Rostow's The Stages of Economic Growth: A Non-Communist Manifesto served much more as a hard rake of the spurs than as the laying of a foundation for a collaborative research program. Reread the International Economic Association's critique volume--Rostow, ed., The Economics of Take-off into Sustained Growth, and it is brutal. As Dacy, Galbraith, and Inman (2004) wrote:
Rostow's identification of and focus on the "take-off"... stage of relatively short duration... became a lightning rod.... The criticisms.... Rostow's "theory" was not theory... [but] taxonomy... [with] no predictive usefulness.... [P]reconditions for take-off could not be distinguished from take-off proper... sustained growth did not always follow...
Rostow was not much good for those who thought that economic historians should be supported because their work had direct and immediate application. Dacy, Galbraith, and Inman quote Mancur Olson:
There is a paradox here.... How can we explain this absence of any consensus in favor of Rostow's main conclusions and formulations, and at the same time explain the extraordinary amount of attention and tribute his work has received?...
And Henry Rosovsky:
I invariably learn more by disagreeing with Professor Rostow than I do by agreeing with most other writers...
Rostow did not help himself, as far as the East Asian Plains Ape sociodynamics were concerned, with his scorn for Simon Kuznets's national accounts project, and its implicit claim that national product could serve as an effective summary statistic for the economy. Rostow did not believe in aggregation. Kuznets had labored in the vineyards of Arthur Burns and Wesley Mitchell, identifying business cycle turning points and laboriously calculating the coherence of myriads of individual economic time series. Kuznets thought that there had to be a better way.
In the end Kuznets won. It was not clear how one developed Rostow's line of research. It was very clear how one developed Kuznets's: one calculated national product, or decomposed national product, or accounted for changes in national product sector-by-sector, or accounted for changes in national product factor-by-factor. In his Ely lecture critique of Milton Friedman--a critique that Milton never forgave--Harry Johnson argued that the Monetarist Counterrevolution had succeeded for the same reason that the Keynesian Revolution had succeeded: not because it was true, but because it provided young scholars with (a) an excuse for ignoring the work of their elders as wrongheaded and irrelevant, and (b) relatively straightforward yet high-value things that they could do--estimate consumption functions, estimate money demand functions, account for changes in national product. Yet as I look back I am somewhat uneasy. Yes, real national product as an excellent first-order summary statistic. Yes, the insights into the striking importance of innovation from Abramovitz, Solow, and Denison were as blinding as any light on the Damascus Road. Yes, I do teach my students every year that global total factor productivity growth was roughly:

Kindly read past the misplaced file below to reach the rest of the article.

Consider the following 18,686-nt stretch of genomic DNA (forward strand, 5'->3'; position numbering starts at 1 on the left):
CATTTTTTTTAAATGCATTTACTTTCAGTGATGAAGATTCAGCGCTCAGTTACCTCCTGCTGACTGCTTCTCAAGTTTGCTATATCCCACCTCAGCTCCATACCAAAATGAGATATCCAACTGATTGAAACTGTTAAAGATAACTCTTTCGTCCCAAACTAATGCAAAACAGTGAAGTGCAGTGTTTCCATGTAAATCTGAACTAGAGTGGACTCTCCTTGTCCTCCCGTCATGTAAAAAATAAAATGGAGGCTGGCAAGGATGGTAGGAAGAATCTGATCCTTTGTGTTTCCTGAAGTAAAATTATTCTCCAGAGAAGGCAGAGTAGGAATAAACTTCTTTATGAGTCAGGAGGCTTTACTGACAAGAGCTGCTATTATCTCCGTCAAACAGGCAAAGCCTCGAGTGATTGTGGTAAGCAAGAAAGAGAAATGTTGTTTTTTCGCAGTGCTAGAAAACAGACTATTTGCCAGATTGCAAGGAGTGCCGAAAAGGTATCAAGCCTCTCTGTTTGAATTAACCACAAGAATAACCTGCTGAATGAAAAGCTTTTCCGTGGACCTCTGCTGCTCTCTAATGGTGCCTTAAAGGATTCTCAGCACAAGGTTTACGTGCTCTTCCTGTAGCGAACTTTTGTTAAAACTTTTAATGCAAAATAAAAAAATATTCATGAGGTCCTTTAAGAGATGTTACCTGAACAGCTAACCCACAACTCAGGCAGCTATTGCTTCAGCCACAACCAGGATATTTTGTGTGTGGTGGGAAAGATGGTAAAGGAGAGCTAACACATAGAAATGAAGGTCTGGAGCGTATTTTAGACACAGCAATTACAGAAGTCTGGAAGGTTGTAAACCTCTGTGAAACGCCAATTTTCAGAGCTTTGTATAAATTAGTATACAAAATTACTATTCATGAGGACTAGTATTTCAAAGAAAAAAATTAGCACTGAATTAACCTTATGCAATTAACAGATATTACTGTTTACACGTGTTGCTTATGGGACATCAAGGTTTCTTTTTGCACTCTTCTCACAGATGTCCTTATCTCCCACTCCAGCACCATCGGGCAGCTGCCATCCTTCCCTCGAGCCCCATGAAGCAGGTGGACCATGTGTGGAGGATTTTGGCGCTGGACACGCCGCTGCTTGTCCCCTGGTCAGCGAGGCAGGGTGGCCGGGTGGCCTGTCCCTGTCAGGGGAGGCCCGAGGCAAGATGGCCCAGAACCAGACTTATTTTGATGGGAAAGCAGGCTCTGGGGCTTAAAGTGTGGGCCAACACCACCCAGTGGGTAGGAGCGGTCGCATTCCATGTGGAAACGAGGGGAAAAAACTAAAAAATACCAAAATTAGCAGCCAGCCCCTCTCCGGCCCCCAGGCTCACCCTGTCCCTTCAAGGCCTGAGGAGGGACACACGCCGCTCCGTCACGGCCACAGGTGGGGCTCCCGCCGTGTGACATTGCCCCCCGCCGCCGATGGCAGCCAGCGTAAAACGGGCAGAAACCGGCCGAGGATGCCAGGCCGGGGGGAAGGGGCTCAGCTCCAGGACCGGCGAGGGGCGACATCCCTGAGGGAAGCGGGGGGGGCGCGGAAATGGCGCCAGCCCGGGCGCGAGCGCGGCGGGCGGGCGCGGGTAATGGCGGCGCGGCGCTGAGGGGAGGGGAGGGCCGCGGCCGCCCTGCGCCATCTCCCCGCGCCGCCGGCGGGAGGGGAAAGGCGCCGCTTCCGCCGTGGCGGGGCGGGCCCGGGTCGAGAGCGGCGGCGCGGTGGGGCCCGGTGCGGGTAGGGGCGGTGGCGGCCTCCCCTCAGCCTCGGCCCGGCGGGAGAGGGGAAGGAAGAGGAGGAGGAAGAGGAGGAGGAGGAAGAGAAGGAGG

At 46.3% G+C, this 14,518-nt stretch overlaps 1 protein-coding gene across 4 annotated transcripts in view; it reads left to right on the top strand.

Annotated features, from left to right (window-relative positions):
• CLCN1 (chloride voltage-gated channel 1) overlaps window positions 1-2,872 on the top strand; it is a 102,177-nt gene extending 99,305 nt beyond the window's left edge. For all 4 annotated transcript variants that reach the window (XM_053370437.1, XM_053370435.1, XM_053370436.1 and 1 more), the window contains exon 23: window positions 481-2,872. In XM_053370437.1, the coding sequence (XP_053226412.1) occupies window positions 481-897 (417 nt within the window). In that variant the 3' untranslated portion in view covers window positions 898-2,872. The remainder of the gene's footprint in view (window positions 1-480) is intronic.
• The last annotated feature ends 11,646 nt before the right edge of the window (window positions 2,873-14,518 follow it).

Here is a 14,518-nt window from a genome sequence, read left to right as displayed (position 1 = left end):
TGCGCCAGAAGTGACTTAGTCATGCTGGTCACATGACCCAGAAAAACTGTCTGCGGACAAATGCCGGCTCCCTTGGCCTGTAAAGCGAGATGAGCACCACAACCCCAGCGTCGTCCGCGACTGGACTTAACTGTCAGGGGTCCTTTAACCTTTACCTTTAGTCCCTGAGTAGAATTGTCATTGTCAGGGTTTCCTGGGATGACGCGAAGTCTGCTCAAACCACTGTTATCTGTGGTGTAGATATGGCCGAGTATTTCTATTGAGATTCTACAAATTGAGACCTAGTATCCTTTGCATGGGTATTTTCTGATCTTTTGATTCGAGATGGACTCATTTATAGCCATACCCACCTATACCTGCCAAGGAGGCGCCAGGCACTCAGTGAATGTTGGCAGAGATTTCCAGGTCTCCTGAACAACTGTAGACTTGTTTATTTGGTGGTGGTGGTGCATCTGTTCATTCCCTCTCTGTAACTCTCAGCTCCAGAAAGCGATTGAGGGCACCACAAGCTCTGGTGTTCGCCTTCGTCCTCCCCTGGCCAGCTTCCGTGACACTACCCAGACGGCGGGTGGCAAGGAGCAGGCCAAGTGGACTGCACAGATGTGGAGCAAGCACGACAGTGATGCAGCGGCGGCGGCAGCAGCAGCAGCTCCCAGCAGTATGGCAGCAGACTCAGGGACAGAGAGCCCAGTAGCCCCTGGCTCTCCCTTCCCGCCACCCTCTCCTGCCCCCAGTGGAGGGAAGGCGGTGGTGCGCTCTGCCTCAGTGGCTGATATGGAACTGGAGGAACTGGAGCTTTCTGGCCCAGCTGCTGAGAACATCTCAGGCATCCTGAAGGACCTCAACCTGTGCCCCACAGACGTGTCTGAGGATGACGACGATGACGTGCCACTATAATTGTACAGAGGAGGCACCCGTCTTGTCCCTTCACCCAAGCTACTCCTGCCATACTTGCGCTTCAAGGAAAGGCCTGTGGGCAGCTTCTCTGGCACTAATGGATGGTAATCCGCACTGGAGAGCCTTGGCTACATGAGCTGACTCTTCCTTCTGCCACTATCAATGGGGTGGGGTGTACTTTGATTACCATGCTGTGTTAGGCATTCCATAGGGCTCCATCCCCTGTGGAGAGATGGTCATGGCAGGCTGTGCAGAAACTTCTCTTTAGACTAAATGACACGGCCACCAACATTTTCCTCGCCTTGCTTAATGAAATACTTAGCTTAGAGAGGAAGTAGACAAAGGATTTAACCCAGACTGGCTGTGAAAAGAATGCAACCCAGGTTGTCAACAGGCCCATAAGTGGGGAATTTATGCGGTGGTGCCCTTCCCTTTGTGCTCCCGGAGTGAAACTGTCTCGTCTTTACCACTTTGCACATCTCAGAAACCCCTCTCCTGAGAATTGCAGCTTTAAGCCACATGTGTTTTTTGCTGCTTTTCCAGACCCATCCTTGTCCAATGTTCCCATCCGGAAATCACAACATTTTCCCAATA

0.03%/year for 1-1650
0.21%/year for 1650-1800
0.53%/year for 1800-1900
1.82%/year for today
But when I look at the orerry of Solow and post-Solow growth models and at the twelve million regressions with nation-state real national product growth rates on the right-hand side, I cannot help but think that all this energy might have been better deployed elsewhere.
Even Simon Kuznets identified a single process: modern economic growth. It started--takeoff-like--at different moments in different countries. But it was the same process.
It was Gerschenkron who pointed out most strongly that economic development was not economic history--that it was not the same process repeating itself over and over again, because successive episodes took place in very different technological and international environments. In 1600 Antonio, the Merchant of Venice, can draw upon the skills of the craftsmen who work at the Venetian Arsenal to build his ships, write incentive-compatible contracts with his captains and quartermasters, diversify his portfolio, and largely keep his accounts in his head. In 1800 Francis Cabot Lowell employs a staff of ten managers and technicians--including a high-priced engineer, Paul Moody, poached from Britain and given an equity kicker--at his first spinning mill far up the Charles River in Waltham, Massachusetts. But by 1850 to build railroads in France you need the cooperation of Baron James de Rothschild to mobilize capital--not the enthusiastic cooperation, mind you: he said that spending money on the fair sex and fine wines were much more pleasant but not as sure ways of losing it than railroad engineers. By 1900 you needed to draw on an oligarchic universal bank--a Dresdner, a Deutsche, or a Morgan--to do your infrastructure or your heavy industry on a scale where you had a hope of being efficient.